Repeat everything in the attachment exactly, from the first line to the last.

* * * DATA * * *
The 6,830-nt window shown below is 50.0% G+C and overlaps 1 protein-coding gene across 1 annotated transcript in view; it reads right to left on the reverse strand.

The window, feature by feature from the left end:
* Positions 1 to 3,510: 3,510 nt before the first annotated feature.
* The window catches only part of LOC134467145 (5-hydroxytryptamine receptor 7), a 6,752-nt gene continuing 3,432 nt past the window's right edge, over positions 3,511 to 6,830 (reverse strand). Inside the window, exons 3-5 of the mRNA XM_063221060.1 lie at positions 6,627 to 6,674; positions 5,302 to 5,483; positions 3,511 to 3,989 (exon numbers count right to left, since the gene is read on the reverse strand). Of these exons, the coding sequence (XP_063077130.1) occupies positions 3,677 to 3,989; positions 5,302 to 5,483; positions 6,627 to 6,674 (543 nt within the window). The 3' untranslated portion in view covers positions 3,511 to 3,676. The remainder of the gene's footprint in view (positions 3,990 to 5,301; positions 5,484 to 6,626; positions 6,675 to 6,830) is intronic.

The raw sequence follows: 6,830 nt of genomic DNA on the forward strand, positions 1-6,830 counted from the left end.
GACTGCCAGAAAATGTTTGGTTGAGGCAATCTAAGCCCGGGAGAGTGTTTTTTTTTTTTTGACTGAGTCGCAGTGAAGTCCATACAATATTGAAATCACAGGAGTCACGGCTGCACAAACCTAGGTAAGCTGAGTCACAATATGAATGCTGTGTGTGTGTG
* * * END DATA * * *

The 6,830-nt window shown below is 50.0% G+C and overlaps 1 protein-coding gene across 1 annotated transcript in view; it reads right to left on the reverse strand.

The window, feature by feature from the left end:
* Positions 1 to 3,510: 3,510 nt before the first annotated feature.
* The window catches only part of LOC134467145 (5-hydroxytryptamine receptor 7), a 6,752-nt gene continuing 3,432 nt past the window's right edge, over positions 3,511 to 6,830 (reverse strand). Inside the window, exons 3-5 of the mRNA XM_063221060.1 lie at positions 6,627 to 6,674; positions 5,302 to 5,483; positions 3,511 to 3,989 (exon numbers count right to left, since the gene is read on the reverse strand). Of these exons, the coding sequence (XP_063077130.1) occupies positions 3,677 to 3,989; positions 5,302 to 5,483; positions 6,627 to 6,674 (543 nt within the window). The 3' untranslated portion in view covers positions 3,511 to 3,676. The remainder of the gene's footprint in view (positions 3,990 to 5,301; positions 5,484 to 6,626; positions 6,675 to 6,830) is intronic.

The raw sequence follows: 6,830 nt of genomic DNA on the forward strand, positions 1-6,830 counted from the left end.
GACTGCCAGAAAATGTTTGGTTGAGGCAATCTAAGCCCGGGAGAGTGTTTTTTTTTTTTTGACTGAGTCGCAGTGAAGTCCATACAATATTGAAATCACAGGAGTCACGGCTGCACAAACCTAGGTAAGCTGAGTCACAATATGAATGCTGTGTGTGTGTG